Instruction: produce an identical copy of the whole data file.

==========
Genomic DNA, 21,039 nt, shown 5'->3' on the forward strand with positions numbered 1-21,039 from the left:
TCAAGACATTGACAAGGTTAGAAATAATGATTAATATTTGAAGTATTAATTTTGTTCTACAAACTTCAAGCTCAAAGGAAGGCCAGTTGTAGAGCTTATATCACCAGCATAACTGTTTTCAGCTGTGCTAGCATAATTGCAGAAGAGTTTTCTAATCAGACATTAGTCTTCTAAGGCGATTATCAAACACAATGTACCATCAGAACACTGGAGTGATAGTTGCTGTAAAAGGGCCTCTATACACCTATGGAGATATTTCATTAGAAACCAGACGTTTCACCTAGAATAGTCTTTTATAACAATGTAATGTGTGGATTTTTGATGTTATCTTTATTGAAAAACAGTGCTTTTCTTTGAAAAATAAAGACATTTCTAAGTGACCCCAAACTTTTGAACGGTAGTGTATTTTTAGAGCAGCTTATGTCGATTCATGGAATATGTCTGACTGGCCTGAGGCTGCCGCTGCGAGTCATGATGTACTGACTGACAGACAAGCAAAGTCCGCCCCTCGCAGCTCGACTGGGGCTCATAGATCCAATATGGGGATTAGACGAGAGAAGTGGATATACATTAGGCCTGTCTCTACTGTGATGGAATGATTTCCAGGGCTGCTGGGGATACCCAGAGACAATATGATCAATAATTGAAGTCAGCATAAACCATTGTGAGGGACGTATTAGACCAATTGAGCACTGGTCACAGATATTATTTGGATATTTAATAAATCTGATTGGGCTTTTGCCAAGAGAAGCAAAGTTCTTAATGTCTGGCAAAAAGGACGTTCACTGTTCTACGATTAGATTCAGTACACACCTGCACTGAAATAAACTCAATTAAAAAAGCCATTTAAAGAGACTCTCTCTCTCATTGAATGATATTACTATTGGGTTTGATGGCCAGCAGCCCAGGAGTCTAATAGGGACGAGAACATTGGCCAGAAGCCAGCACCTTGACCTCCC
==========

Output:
Genomic DNA, 21,039 nt, shown 5'->3' on the forward strand with positions numbered 1-21,039 from the left:
TCAAGACATTGACAAGGTTAGAAATAATGATTAATATTTGAAGTATTAATTTTGTTCTACAAACTTCAAGCTCAAAGGAAGGCCAGTTGTAGAGCTTATATCACCAGCATAACTGTTTTCAGCTGTGCTAGCATAATTGCAGAAGAGTTTTCTAATCAGACATTAGTCTTCTAAGGCGATTATCAAACACAATGTACCATCAGAACACTGGAGTGATAGTTGCTGTAAAAGGGCCTCTATACACCTATGGAGATATTTCATTAGAAACCAGACGTTTCACCTAGAATAGTCTTTTATAACAATGTAATGTGTGGATTTTTGATGTTATCTTTATTGAAAAACAGTGCTTTTCTTTGAAAAATAAAGACATTTCTAAGTGACCCCAAACTTTTGAACGGTAGTGTATTTTTAGAGCAGCTTATGTCGATTCATGGAATATGTCTGACTGGCCTGAGGCTGCCGCTGCGAGTCATGATGTACTGACTGACAGACAAGCAAAGTCCGCCCCTCGCAGCTCGACTGGGGCTCATAGATCCAATATGGGGATTAGACGAGAGAAGTGGATATACATTAGGCCTGTCTCTACTGTGATGGAATGATTTCCAGGGCTGCTGGGGATACCCAGAGACAATATGATCAATAATTGAAGTCAGCATAAACCATTGTGAGGGACGTATTAGACCAATTGAGCACTGGTCACAGATATTATTTGGATATTTAATAAATCTGATTGGGCTTTTGCCAAGAGAAGCAAAGTTCTTAATGTCTGGCAAAAAGGACGTTCACTGTTCTACGATTAGATTCAGTACACACCTGCACTGAAATAAACTCAATTAAAAAAGCCATTTAAAGAGACTCTCTCTCTCATTGAATGATATTACTATTGGGTTTGATGGCCAGCAGCCCAGGAGTCTAATAGGGACGAGAACATTGGCCAGAAGCCAGCACCTTGACCTCCC